“La Belle Personne” is boring. And I love it. The 2008 French film from Christophe Honoré features extremely muted and washed-out colors, a relatively uneventful plotline, and borderline lifeless performances from the main characters — all of which are what give the film its unparalleled charm.
The film follows Junie, a young French woman who transfers schools after her mother’s tragic death. Junie eventually starts dating Otto, a loyal and tenderhearted fellow student. However, Junie’s true feelings are for her young and brooding Italian language teacher, Nemours, who feverishly reciprocates the infatuation. Seam-bursting tension slowly builds as Junie juggles her desire for safety with the loyal Otto and the overwhelming allure of the dangerous and flirtatious Nemours.
If this storyline sounds canned and unoriginal, that’s because it is. The understated beauty of “La Belle Personne” comes not from its extremely unique plot, but rather its stylistic and conceptual elements. Of course, the film is visually pretty drab. Each scene has such a grey hue to it that an editor must have purposely and vigorously de-saturated every single shot.
The dominating colors in each of these shots are a vibrant black, grey, white, and beige, making for a melancholic and defeatist atmosphere. While one could easily view this lack of vibrancy as draining (even more so than a purely black and white format), I would argue that it makes for a beautifully unconventional cinematic experience.
Far too often, especially in modern Hollywood, movies force-feed us a sensory overload of stunning imagery and brilliant color palettes, overwhelming us with stimulation. “La Belle Personne” does the exact opposite.
There are no artificial mental fireworks invoked by the visuals, and the viewer must therefore sit with themselves for an hour and a half, immersed in the gloomy world of “La Belle Personne,” reflecting on what the piece personally means to them and how it genuinely makes them feel.
Aside from a few major plot points, nothing terribly remarkable happens in “La Belle Personne.” This slow burn feel is a refreshing change of pace from action-packed movies, facilitating a calm viewing experience rather than an edge-of-your-seat experience.
You can’t go into this film expecting rollercoaster adrenaline — it’s more like a lazy river under grey skies where the water is slightly too cold. But if you relax, your body temperature adjusts and you can sit back and just enjoy the ride.
It is also worth noting that Junie’s and Nemours’ acting performances are highly reserved and expressionless. Although this may initially come across as lackluster, stoicism is a pillar of these characters’ almost vampiric auras. It fosters a mysterious atmosphere around them and allows viewers more room to interpret what might be going on inside their heads.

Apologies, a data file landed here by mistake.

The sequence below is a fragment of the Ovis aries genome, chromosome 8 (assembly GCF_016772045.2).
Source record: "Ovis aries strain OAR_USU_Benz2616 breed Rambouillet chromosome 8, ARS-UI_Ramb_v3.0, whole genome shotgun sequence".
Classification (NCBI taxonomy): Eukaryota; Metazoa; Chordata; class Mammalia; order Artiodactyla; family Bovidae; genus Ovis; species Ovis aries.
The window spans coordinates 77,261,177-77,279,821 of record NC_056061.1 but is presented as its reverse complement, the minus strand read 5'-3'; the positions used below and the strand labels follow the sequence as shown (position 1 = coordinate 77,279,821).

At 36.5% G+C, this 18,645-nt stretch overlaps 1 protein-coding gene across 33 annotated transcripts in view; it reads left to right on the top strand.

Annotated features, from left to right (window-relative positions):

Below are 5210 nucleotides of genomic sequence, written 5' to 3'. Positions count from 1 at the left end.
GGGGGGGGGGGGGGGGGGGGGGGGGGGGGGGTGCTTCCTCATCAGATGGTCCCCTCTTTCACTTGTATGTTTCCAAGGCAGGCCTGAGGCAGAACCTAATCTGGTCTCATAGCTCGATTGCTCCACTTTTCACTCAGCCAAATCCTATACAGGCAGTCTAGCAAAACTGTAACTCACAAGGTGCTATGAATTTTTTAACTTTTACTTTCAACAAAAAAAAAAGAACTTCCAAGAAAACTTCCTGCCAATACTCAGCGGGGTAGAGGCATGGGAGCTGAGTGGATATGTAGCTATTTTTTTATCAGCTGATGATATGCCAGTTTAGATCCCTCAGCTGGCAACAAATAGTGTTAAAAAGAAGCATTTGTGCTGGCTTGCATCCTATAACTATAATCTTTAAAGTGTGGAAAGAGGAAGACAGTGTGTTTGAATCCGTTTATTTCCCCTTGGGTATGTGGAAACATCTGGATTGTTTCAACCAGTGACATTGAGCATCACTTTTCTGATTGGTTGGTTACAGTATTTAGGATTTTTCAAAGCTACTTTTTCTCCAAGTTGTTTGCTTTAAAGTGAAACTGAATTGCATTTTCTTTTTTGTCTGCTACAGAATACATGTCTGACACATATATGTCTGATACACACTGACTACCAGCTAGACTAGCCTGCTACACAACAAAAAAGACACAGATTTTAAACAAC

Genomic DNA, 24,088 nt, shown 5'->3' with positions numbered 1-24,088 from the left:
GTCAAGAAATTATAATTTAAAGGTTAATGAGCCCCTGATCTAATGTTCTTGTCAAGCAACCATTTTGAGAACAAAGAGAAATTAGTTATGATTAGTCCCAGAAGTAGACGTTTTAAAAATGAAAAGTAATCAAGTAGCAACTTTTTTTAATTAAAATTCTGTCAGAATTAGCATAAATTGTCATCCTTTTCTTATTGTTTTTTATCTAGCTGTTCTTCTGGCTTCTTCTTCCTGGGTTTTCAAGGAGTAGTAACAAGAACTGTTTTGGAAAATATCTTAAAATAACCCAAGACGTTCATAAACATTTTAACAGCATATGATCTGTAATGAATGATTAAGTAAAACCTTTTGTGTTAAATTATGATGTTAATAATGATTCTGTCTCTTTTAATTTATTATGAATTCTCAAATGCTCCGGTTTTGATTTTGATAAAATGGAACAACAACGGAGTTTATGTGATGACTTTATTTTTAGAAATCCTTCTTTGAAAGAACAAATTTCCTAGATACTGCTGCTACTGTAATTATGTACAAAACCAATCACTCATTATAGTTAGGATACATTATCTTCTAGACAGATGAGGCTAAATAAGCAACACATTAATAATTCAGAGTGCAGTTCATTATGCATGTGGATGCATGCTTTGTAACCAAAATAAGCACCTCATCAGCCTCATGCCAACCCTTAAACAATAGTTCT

While I wouldn’t recommend making a main character that commits infidelity with her teacher your role-model, I think there’s a lot to be learned from “La Belle Personne” It teaches us how to see and appreciate the beauty in some of the more mundane and slow-paced aspects of our lives.
Although our current world may be both literally and figuratively on fire, it’s no secret that campus life in and of itself is considerably duller than usual. With no parties to attend (if you’re still going to parties, please please please stop, I beg of you), most classes online, and the majority of clubs limited to Zoom meetings, waking up every day might feel a bit more tedious.
However, just like “La Belle Personne” has shown us, it’s important to appreciate your environment for what it is, even if it’s not constantly blowing up your dopamine receptors with sensory stimulation.
This is not to say that COVID-19 times have not caused devastating losses — they obviously have — but in terms of campus life, sometimes it’s not so horrible for things to be slow-paced, as it allows space for reflection and being present.
Even Rochester’s grey skies, while mostly dreadful, can be appreciated every now and then. I certainly wouldn’t want to stay in this restrictive environment forever, and I wouldn’t want every film to look and feel like “La Belle Personne,” but it’s important to appreciate this time for what it is.